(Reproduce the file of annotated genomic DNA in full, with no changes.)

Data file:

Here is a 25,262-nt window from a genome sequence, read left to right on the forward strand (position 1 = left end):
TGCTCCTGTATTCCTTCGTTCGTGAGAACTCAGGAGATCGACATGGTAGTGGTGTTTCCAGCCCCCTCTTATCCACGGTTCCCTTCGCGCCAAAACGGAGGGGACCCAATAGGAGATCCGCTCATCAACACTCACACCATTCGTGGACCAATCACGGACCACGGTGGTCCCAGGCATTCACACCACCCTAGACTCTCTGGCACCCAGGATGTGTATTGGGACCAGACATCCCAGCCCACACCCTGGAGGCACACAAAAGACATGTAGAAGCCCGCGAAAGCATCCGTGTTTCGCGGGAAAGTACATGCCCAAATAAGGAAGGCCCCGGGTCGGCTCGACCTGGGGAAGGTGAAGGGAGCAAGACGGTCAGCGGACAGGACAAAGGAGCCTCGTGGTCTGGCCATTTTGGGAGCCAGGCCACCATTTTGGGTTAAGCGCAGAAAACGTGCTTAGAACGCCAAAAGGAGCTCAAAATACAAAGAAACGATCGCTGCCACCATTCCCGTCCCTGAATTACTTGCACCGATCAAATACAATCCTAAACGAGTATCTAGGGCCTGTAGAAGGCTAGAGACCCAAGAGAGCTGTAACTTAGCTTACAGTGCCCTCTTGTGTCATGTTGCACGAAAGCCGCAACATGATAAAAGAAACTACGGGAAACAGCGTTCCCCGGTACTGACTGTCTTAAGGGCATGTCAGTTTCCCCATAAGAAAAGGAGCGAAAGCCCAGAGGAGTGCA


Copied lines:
Here is a 25,262-nt window from a genome sequence, read left to right on the forward strand (position 1 = left end):
TGCTCCTGTATTCCTTCGTTCGTGAGAACTCAGGAGATCGACATGGTAGTGGTGTTTCCAGCCCCCTCTTATCCACGGTTCCCTTCGCGCCAAAACGGAGGGGACCCAATAGGAGATCCGCTCATCAACACTCACACCATTCGTGGACCAATCACGGACCACGGTGGTCCCAGGCATTCACACCACCCTAGACTCTCTGGCACCCAGGATGTGTATTGGGACCAGACATCCCAGCCCACACCCTGGAGGCACACAAAAGACATGTAGAAGCCCGCGAAAGCATCCGTGTTTCGCGGGAAAGTACATGCCCAAATAAGGAAGGCCCCGGGTCGGCTCGACCTGGGGAAGGTGAAGGGAGCAAGACGGTCAGCGGACAGGACAAAGGAGCCTCGTGGTCTGGCCATTTTGGGAGCCAGGCCACCATTTTGGGTTAAGCGCAGAAAACGTGCTTAGAACGCCAAAAGGAGCTCAAAATACAAAGAAACGATCGCTGCCACCATTCCCGTCCCTGAATTACTTGCACCGATCAAATACAATCCTAAACGAGTATCTAGGGCCTGTAGAAGGCTAGAGACCCAAGAGAGCTGTAACTTAGCTTACAGTGCCCTCTTGTGTCATGTTGCACGAAAGCCGCAACATGATAAAAGAAACTACGGGAAACAGCGTTCCCCGGTACTGACTGTCTTAAGGGCATGTCAGTTTCCCCATAAGAAAAGGAGCGAAAGCCCAGAGGAGTGCA